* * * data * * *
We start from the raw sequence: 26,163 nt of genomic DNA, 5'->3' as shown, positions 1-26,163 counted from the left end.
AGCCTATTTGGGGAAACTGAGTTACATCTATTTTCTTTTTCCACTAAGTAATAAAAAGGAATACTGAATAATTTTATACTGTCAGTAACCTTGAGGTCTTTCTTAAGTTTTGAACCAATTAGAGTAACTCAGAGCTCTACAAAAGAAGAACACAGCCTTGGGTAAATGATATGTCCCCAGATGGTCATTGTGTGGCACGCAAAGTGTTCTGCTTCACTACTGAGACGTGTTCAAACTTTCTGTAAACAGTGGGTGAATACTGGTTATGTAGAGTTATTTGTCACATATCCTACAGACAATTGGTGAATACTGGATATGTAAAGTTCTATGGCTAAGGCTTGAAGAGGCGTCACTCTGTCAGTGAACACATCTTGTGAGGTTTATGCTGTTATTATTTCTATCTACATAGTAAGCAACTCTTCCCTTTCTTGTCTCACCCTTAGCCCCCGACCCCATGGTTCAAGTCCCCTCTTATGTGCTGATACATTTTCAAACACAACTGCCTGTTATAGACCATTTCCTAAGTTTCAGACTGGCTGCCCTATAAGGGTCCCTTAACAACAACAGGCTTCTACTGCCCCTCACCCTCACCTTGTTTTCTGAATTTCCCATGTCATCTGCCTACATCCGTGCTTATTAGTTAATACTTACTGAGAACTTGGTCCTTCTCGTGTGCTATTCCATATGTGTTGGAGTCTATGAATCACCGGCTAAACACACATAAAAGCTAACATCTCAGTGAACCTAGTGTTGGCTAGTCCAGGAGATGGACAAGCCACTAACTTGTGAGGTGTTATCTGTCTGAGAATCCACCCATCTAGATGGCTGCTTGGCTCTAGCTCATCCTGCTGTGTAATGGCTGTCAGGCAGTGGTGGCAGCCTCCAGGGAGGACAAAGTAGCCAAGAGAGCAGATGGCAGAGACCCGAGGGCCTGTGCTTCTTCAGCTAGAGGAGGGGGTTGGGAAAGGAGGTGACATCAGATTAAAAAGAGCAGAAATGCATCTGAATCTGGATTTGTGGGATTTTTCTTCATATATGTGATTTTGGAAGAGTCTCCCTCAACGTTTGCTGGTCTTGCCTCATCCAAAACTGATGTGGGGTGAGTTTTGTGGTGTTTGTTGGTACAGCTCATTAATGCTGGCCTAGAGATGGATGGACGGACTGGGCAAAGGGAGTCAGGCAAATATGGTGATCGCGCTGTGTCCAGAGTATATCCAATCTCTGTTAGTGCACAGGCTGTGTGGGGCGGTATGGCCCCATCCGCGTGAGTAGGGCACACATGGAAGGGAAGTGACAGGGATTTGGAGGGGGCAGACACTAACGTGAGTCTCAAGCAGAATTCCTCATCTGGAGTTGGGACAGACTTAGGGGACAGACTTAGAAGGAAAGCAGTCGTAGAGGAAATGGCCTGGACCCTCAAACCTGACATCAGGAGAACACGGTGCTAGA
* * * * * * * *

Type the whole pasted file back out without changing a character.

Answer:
We start from the raw sequence: 26,163 nt of genomic DNA, 5'->3' as shown, positions 1-26,163 counted from the left end.
AGCCTATTTGGGGAAACTGAGTTACATCTATTTTCTTTTTCCACTAAGTAATAAAAAGGAATACTGAATAATTTTATACTGTCAGTAACCTTGAGGTCTTTCTTAAGTTTTGAACCAATTAGAGTAACTCAGAGCTCTACAAAAGAAGAACACAGCCTTGGGTAAATGATATGTCCCCAGATGGTCATTGTGTGGCACGCAAAGTGTTCTGCTTCACTACTGAGACGTGTTCAAACTTTCTGTAAACAGTGGGTGAATACTGGTTATGTAGAGTTATTTGTCACATATCCTACAGACAATTGGTGAATACTGGATATGTAAAGTTCTATGGCTAAGGCTTGAAGAGGCGTCACTCTGTCAGTGAACACATCTTGTGAGGTTTATGCTGTTATTATTTCTATCTACATAGTAAGCAACTCTTCCCTTTCTTGTCTCACCCTTAGCCCCCGACCCCATGGTTCAAGTCCCCTCTTATGTGCTGATACATTTTCAAACACAACTGCCTGTTATAGACCATTTCCTAAGTTTCAGACTGGCTGCCCTATAAGGGTCCCTTAACAACAACAGGCTTCTACTGCCCCTCACCCTCACCTTGTTTTCTGAATTTCCCATGTCATCTGCCTACATCCGTGCTTATTAGTTAATACTTACTGAGAACTTGGTCCTTCTCGTGTGCTATTCCATATGTGTTGGAGTCTATGAATCACCGGCTAAACACACATAAAAGCTAACATCTCAGTGAACCTAGTGTTGGCTAGTCCAGGAGATGGACAAGCCACTAACTTGTGAGGTGTTATCTGTCTGAGAATCCACCCATCTAGATGGCTGCTTGGCTCTAGCTCATCCTGCTGTGTAATGGCTGTCAGGCAGTGGTGGCAGCCTCCAGGGAGGACAAAGTAGCCAAGAGAGCAGATGGCAGAGACCCGAGGGCCTGTGCTTCTTCAGCTAGAGGAGGGGGTTGGGAAAGGAGGTGACATCAGATTAAAAAGAGCAGAAATGCATCTGAATCTGGATTTGTGGGATTTTTCTTCATATATGTGATTTTGGAAGAGTCTCCCTCAACGTTTGCTGGTCTTGCCTCATCCAAAACTGATGTGGGGTGAGTTTTGTGGTGTTTGTTGGTACAGCTCATTAATGCTGGCCTAGAGATGGATGGACGGACTGGGCAAAGGGAGTCAGGCAAATATGGTGATCGCGCTGTGTCCAGAGTATATCCAATCTCTGTTAGTGCACAGGCTGTGTGGGGCGGTATGGCCCCATCCGCGTGAGTAGGGCACACATGGAAGGGAAGTGACAGGGATTTGGAGGGGGCAGACACTAACGTGAGTCTCAAGCAGAATTCCTCATCTGGAGTTGGGACAGACTTAGGGGACAGACTTAGAAGGAAAGCAGTCGTAGAGGAAATGGCCTGGACCCTCAAACCTGACATCAGGAGAACACGGTGCTAGA